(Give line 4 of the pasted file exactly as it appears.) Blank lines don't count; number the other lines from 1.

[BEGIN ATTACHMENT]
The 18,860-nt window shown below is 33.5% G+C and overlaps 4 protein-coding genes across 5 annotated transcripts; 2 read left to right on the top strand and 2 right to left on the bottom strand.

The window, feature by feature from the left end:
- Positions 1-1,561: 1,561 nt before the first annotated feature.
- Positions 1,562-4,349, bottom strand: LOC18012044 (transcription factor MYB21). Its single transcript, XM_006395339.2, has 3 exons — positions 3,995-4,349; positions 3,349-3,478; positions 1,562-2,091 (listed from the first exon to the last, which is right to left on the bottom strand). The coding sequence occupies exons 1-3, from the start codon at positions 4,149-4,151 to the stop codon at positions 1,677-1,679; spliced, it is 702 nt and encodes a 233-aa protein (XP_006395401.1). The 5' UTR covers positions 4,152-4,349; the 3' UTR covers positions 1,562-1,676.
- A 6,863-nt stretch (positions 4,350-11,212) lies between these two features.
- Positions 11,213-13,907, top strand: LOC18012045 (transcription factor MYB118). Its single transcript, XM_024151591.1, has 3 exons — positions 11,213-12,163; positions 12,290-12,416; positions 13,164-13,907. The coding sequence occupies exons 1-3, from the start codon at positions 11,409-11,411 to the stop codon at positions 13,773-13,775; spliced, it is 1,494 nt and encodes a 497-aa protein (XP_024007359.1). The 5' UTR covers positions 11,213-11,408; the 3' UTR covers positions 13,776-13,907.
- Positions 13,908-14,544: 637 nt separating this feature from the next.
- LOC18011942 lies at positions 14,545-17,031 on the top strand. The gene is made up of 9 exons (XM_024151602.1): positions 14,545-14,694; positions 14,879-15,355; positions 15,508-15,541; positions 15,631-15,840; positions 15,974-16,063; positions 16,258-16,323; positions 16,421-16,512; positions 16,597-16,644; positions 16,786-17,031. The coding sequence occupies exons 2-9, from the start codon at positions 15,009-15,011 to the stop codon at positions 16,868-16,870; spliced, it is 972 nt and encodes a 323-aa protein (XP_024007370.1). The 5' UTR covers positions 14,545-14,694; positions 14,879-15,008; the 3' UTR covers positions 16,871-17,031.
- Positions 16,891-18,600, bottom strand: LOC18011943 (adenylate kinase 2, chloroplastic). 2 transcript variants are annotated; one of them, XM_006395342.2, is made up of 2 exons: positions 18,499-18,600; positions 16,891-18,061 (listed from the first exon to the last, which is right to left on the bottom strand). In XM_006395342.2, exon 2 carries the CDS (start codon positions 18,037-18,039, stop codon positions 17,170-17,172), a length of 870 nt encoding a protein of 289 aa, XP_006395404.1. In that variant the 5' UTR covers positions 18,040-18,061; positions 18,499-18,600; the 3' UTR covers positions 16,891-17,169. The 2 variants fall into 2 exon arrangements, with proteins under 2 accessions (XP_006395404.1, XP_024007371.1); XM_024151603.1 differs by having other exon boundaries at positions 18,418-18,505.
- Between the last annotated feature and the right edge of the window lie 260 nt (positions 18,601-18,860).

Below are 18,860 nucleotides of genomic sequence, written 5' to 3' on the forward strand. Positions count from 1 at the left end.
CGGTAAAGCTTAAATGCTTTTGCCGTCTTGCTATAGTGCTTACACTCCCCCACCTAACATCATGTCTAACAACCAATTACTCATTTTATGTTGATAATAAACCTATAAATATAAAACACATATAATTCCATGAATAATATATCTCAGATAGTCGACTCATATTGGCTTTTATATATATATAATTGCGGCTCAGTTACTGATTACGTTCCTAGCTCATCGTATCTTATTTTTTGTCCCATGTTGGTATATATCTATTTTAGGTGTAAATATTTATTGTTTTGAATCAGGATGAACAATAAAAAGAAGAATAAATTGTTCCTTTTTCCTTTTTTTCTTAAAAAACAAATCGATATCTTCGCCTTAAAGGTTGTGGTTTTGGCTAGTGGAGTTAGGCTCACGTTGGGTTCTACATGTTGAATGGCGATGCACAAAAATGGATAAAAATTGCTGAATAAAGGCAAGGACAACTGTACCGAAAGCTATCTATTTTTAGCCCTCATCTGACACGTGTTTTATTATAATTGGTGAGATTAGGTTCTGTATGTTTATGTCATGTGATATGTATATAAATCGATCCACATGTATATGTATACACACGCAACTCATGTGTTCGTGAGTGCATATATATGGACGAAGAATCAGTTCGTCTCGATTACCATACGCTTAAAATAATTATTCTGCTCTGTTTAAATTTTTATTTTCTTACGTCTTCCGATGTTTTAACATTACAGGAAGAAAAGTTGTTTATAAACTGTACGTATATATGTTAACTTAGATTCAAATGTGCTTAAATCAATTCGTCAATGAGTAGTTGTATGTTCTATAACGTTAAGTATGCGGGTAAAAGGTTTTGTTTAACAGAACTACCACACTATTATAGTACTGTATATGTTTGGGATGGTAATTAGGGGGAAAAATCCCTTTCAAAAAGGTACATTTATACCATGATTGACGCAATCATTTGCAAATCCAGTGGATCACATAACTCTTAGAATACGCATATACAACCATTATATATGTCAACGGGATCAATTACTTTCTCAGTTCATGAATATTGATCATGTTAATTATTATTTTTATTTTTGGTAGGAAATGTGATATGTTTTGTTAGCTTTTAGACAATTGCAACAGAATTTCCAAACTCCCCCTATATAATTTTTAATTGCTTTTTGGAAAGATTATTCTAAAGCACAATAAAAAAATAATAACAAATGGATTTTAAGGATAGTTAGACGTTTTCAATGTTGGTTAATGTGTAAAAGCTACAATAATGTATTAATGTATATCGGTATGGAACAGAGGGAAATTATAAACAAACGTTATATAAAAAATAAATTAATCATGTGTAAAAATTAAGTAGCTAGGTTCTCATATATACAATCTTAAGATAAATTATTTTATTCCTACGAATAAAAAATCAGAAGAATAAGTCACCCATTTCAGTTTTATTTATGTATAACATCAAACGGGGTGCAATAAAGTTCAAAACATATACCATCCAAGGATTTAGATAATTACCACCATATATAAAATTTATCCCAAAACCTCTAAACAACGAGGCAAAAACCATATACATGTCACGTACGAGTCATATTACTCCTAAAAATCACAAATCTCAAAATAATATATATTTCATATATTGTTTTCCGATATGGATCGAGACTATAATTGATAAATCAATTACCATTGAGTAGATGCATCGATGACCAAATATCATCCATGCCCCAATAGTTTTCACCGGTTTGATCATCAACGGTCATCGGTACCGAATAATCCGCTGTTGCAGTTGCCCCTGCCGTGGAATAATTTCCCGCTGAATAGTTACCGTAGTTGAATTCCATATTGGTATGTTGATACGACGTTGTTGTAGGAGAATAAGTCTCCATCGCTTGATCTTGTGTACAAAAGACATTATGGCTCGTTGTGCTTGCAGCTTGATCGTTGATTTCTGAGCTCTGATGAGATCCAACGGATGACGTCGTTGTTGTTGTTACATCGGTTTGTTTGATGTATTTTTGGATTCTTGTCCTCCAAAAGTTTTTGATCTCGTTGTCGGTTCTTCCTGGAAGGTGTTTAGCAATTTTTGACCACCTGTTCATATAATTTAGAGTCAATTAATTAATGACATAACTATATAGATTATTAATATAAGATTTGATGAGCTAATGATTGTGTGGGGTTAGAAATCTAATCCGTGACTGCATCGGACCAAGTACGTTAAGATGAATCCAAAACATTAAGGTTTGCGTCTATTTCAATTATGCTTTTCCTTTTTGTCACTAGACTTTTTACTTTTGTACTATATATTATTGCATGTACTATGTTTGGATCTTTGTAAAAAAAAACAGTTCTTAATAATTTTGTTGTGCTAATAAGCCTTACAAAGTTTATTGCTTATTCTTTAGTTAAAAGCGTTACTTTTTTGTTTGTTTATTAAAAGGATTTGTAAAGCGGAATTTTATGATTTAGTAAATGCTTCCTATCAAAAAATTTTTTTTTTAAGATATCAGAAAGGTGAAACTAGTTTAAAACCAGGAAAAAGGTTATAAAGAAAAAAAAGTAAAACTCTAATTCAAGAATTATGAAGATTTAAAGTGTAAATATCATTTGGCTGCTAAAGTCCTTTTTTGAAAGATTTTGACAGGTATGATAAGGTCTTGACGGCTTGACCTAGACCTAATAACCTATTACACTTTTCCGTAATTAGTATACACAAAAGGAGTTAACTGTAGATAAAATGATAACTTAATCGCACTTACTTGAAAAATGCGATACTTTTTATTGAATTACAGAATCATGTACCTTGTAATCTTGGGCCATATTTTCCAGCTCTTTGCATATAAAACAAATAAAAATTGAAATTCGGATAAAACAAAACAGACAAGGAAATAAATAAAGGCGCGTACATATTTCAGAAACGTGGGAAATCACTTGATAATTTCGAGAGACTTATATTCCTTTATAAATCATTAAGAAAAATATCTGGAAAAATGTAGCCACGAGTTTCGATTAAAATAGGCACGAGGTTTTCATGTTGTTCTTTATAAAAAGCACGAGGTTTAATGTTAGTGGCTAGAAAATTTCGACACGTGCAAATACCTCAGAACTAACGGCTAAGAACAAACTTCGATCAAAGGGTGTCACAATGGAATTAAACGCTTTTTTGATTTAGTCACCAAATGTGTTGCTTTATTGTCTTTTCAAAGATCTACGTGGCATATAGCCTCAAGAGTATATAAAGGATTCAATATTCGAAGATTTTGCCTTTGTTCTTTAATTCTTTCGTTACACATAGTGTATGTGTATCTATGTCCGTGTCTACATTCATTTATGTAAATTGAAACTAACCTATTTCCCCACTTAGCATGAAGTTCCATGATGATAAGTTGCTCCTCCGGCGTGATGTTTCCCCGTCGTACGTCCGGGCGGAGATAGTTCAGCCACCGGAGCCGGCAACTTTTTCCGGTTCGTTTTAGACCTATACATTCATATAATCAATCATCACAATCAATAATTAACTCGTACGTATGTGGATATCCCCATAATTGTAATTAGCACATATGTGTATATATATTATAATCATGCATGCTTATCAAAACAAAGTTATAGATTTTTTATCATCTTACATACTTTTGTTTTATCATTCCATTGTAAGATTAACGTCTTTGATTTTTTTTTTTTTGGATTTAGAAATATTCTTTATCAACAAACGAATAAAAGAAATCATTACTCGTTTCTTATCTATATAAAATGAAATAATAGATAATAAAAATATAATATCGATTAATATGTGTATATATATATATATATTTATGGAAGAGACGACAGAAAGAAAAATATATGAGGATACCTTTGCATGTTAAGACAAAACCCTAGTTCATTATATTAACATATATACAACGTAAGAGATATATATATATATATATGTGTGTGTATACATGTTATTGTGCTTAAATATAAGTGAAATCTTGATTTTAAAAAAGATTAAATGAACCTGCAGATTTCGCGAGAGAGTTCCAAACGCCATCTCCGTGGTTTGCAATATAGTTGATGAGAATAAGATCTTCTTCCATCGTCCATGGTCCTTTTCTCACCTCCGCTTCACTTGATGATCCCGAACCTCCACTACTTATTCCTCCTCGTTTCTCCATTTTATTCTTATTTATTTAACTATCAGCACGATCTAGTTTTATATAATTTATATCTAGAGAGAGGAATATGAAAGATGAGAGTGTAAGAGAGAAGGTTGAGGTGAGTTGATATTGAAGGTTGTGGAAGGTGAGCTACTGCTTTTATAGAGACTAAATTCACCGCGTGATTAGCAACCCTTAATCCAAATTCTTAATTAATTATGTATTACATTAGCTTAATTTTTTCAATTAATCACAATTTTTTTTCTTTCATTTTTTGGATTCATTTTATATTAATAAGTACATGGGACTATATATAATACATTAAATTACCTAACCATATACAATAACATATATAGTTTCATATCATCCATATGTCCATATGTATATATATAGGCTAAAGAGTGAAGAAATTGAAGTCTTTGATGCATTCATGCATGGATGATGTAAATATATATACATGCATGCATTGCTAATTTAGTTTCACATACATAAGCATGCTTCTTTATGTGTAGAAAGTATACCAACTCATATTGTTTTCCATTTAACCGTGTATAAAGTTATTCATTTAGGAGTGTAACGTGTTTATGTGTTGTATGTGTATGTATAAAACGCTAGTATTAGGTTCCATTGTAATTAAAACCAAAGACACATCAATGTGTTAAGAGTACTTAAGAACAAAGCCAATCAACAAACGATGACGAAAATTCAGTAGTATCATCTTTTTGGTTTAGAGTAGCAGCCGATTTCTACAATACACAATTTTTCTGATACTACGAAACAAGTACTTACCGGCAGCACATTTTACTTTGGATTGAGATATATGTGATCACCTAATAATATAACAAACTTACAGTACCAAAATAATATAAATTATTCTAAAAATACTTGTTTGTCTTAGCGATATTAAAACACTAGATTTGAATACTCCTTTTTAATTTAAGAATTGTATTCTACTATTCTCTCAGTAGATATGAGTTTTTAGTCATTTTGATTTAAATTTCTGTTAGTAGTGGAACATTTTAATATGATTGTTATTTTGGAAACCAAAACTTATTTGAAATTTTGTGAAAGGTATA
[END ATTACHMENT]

- Positions 1,562-4,349, bottom strand: LOC18012044 (transcription factor MYB21). Its single transcript, XM_006395339.2, has 3 exons — positions 3,995-4,349; positions 3,349-3,478; positions 1,562-2,091 (listed from the first exon to the last, which is right to left on the bottom strand). The coding sequence occupies exons 1-3, from the start codon at positions 4,149-4,151 to the stop codon at positions 1,677-1,679; spliced, it is 702 nt and encodes a 233-aa protein (XP_006395401.1). The 5' UTR covers positions 4,152-4,349; the 3' UTR covers positions 1,562-1,676.